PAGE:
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Sunday, June 13, 2021

Return of the West

It is rebuilding its unity and strength. India has work to do if it is to seize the possibilities of the emerging global order.

By: Editorial |
Updated: May 10, 2021 7:54:53 am
The notion of a declining West has been around for more than a century but its recent credibility is rooted in the dramatic rise of China and its presumed capacity to overturn prolonged western dominance of the international system.

That the West is deeply divided, that it is in terminal decline, are ideas that gained ground in recent years. But US President Joe Biden and his colleagues in the club of the world’s richest democracies are saying “not so fast”. This week’s ministerial meeting in London of the Group of Seven — the political directorate of the West constituted by the seven leading industrial nations anchored by the US — signalled that the West is rebuilding its unity and strength. The notion of a declining West has been around for more than a century but its recent credibility is rooted in the dramatic rise of China and its presumed capacity to overturn prolonged western dominance of the international system. China’s rapid economic growth, massive military modernisation, impressive lead in new technologies such as Artificial Intelligence, spectacular Belt and Road Initiative, growing capacity to shape international institutions, enhanced political influence across the world, and a deepening strategic partnership with Russia, seemed to tilt the scales against the West.

Reinforcing this has been the chaotic churn in the US during the four years of the Trump presidency. America’s friends watched with dismay as Trump trashed US alliances, abandoned America’s global leadership, walked out of global institutions, and tore up agreements signed by his predecessor. Trump’s inability to manage the Covid-19 pandemic seemed to confirm America’s crisis of national competence. This new conventional wisdom is now being overturned by President Joe Biden, who has brought order and purpose to governance at home. With the US economy roaring back on the strength of a huge economic stimulus and mass vaccination, Biden has brought a new vigour to American foreign policy by revitalising old US alliances in Europe and Asia and building new global coalitions. Promising “extreme competition” with China, Biden has signalled that America is not willing to go gently into the night.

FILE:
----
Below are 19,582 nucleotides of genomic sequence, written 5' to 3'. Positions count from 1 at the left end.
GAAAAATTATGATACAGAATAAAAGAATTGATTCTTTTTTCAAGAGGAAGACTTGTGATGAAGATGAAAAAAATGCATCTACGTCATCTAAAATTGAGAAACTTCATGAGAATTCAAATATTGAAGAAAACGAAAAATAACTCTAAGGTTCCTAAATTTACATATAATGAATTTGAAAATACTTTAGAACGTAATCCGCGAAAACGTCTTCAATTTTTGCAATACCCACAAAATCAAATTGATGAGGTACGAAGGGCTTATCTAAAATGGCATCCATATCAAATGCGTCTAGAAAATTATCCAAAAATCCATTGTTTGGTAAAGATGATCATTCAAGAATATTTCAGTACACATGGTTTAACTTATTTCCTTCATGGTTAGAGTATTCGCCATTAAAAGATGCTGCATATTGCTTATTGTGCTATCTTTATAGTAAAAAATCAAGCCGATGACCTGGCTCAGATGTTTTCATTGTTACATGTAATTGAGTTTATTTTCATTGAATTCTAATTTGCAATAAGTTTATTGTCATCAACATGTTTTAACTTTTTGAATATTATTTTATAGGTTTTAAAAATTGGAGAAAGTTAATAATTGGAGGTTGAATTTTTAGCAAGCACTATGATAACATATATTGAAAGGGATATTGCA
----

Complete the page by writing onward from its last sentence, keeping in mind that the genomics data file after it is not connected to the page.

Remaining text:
Britain’s invitation to India, along with Australia, South Korea and South Africa, to join the G-7 ministerial meeting this week in London and the summit next month are rooted in the conviction that Delhi must be an integral part of a powerful coalition of democracies to shape the global order in the 21st century. Just a few weeks ago, India seemed well poised to seize the new strategic opportunities coming its way. But Delhi’s disastrous handling of the second wave of the coronavirus has set back hopes for an early rebound of the Indian economy and raised questions about its readiness to take a larger international role. Seen together with global dismay at Delhi’s democratic backsliding in recent years, India’s international prospects have taken a beating. Despite the pall of gloom that has enveloped official Delhi, India’s society is resilient enough to recover and redeem its global possibilities. To get there, the NDA government needs to level with the people on its egregious errors in dealing with the virus and offer a credible pathway out of the crisis.

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